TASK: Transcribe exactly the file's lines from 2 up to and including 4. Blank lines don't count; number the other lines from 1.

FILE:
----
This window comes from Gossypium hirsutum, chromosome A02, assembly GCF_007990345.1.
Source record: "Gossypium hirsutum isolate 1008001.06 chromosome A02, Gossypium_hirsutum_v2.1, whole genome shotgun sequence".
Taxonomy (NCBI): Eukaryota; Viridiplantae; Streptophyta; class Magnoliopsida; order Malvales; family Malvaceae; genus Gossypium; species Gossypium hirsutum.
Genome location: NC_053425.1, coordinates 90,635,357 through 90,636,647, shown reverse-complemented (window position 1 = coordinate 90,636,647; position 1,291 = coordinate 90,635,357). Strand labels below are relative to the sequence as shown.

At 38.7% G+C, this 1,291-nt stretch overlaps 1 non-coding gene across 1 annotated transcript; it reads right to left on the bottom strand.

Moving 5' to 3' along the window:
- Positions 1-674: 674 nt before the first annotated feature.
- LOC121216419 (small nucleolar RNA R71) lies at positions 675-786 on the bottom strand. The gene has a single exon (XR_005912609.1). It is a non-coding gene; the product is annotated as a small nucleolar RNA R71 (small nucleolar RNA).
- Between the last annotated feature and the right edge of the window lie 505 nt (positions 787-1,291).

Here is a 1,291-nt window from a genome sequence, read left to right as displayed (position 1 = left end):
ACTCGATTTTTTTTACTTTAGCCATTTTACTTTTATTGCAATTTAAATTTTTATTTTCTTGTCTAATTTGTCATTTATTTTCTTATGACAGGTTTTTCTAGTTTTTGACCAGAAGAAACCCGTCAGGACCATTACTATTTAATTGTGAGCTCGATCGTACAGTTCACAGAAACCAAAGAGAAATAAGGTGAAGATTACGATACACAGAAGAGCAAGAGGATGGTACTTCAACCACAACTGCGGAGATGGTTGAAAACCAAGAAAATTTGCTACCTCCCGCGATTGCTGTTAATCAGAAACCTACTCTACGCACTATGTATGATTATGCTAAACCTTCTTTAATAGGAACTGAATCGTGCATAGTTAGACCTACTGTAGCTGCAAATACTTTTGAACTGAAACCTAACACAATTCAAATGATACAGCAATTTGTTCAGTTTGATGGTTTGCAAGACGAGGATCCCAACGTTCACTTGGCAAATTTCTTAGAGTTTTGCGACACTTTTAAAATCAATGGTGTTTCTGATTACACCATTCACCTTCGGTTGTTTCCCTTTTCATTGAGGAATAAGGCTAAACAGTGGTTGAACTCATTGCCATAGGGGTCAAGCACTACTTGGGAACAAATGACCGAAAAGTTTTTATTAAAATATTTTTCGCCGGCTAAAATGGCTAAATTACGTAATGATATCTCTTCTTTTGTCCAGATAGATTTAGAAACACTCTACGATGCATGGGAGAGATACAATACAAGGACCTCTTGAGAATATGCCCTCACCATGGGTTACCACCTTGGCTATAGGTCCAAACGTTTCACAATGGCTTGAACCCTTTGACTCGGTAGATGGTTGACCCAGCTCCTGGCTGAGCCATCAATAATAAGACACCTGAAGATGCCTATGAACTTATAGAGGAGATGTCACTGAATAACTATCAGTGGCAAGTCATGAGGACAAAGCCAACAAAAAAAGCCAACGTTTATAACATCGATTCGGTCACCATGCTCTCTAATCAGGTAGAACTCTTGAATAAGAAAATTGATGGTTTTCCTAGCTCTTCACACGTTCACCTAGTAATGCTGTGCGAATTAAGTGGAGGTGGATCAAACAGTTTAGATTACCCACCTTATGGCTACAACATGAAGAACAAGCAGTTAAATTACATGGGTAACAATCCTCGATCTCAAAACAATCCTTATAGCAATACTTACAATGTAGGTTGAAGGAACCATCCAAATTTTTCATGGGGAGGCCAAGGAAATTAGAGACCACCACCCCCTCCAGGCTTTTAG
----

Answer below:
Source record: "Gossypium hirsutum isolate 1008001.06 chromosome A02, Gossypium_hirsutum_v2.1, whole genome shotgun sequence".
Taxonomy (NCBI): Eukaryota; Viridiplantae; Streptophyta; class Magnoliopsida; order Malvales; family Malvaceae; genus Gossypium; species Gossypium hirsutum.
Genome location: NC_053425.1, coordinates 90,635,357 through 90,636,647, shown reverse-complemented (window position 1 = coordinate 90,636,647; position 1,291 = coordinate 90,635,357). Strand labels below are relative to the sequence as shown.